Assistance under this category is limited to six (6) months from first full month of assistance. However, ongoing eligibility may be available under a different category.
Temporarily unable to work due to a medically documented illness or incapacity. (DHS 480.7).
A client may be eligible for GA during the period of time the illness or incapacity is expected to last. The applicant must be unable to work at least 30 days from the date of application. The applicant submits the medical data in support of his or her temporary incapacity and the Township then determines if the applicant meets this temporary incapacity category. If so, the Township determines how many months the condition will last. It must be at least 30 days. If, after the client is made eligible, the client obtains documentation that the condition will last longer, s/he must submit it to the Township office for a determination. If the client submits the new information prior to the expiration of the original period of incapacity, and the Township finds his or her incapacity will last longer, s/he will receive assistance without a break. If the new information is submitted to the Township office after the expiration of the original period of incapacity, the client must reapply. This will cost at least a month of benefits. To avoid this, the client must get the new information to the Township office before the expiration of the original period of incapacity.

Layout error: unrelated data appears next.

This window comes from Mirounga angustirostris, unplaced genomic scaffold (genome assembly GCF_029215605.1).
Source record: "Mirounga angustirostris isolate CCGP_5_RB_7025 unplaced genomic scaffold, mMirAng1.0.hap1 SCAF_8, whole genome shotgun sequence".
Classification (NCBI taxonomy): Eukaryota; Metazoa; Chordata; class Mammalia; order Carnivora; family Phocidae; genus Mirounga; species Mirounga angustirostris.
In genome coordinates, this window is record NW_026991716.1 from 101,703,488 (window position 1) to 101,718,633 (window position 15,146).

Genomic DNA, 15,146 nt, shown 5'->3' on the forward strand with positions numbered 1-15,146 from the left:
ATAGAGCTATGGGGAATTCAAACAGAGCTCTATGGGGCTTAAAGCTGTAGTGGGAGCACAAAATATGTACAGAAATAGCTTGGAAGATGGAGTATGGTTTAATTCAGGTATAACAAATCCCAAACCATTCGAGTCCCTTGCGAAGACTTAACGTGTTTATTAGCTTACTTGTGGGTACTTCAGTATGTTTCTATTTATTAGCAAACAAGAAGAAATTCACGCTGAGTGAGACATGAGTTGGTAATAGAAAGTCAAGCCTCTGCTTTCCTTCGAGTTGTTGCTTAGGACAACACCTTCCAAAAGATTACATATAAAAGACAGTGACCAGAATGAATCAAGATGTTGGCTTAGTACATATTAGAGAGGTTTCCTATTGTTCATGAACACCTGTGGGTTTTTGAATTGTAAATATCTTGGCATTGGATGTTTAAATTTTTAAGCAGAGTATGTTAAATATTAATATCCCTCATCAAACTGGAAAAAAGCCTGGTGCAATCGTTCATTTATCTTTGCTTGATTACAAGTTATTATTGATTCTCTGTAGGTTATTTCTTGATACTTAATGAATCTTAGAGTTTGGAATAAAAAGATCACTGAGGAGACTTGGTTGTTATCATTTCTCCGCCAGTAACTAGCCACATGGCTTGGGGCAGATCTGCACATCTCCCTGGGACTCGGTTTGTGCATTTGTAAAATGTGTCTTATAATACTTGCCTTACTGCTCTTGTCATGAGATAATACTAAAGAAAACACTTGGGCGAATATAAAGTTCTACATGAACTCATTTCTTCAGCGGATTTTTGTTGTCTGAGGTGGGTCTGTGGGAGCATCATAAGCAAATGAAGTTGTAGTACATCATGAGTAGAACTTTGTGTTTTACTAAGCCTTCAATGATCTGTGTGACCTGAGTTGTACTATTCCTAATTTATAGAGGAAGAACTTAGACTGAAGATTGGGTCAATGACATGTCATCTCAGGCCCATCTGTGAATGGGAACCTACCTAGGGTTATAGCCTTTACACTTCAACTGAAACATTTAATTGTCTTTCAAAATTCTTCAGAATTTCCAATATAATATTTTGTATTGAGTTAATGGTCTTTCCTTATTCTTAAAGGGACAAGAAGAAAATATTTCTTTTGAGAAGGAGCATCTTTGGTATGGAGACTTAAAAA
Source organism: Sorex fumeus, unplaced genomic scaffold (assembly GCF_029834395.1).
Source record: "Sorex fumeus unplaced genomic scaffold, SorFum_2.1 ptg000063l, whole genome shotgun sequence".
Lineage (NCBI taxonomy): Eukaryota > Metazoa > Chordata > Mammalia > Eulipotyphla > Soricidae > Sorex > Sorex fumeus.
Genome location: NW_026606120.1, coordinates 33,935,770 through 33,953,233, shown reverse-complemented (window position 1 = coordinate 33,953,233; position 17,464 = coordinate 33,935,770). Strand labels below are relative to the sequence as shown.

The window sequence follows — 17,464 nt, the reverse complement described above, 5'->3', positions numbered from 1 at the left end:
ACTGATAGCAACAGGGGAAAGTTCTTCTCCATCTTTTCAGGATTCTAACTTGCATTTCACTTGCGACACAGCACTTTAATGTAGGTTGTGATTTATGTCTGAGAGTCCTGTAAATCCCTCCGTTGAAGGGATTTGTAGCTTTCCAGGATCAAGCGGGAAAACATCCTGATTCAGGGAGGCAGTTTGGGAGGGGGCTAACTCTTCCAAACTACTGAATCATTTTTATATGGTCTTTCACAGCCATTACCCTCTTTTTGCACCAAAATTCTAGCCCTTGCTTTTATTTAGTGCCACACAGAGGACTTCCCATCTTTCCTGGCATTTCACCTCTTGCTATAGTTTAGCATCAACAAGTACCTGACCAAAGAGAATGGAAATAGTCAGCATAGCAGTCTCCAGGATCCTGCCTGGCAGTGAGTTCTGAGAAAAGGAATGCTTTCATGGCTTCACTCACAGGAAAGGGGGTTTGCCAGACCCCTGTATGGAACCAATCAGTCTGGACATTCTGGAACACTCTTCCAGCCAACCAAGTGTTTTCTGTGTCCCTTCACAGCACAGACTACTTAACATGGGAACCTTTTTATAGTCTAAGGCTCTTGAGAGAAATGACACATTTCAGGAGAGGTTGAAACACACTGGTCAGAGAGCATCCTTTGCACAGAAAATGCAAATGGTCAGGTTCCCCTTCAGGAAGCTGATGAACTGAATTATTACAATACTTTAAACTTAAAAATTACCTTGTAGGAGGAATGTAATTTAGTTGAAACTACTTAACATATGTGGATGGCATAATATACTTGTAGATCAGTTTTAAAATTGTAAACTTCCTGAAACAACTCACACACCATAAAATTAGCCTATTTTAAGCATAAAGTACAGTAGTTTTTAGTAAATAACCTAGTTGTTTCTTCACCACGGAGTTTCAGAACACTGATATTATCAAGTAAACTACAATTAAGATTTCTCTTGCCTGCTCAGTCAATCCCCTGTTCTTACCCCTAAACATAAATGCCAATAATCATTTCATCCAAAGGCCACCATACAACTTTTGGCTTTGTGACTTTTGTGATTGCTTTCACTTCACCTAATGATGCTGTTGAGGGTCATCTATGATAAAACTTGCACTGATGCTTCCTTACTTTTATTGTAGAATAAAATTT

The children in the FCA unit generally should be entitled to AllKids medical coverage from the Illinois Department of Human Services. Otherwise, the amount and nature of medical assistance under the FCA program shall be determined by the unit of local government and no particular medical services are required to be covered. 605 ILCS 5/6-11(d)(4).
Adults between the ages of 19 and 64 years of age, inclusive, should apply for the ACA Adult Medicaid program available through the Illinois Department of Human Services. This is part of the Medicaid expansion program under the Affordable Care Act. ACA Medicaid provides more comprehensive medical coverage for most adults eligible for General Assistance. More information on applying for ACA Adult Medicaid can be found here or here.
If an adult is not eligible for ACA Medicaid, then for adults receiving TA, medical assistance may be provided by the Township “in an amount and nature determined by the unit of local government.” 305 ILCS 5/6-11 (c)(3). Townships providing medical coverage under FCA are not required to provide the same coverage for TA recipients. 305 ILCS 5/6-11(d)(4).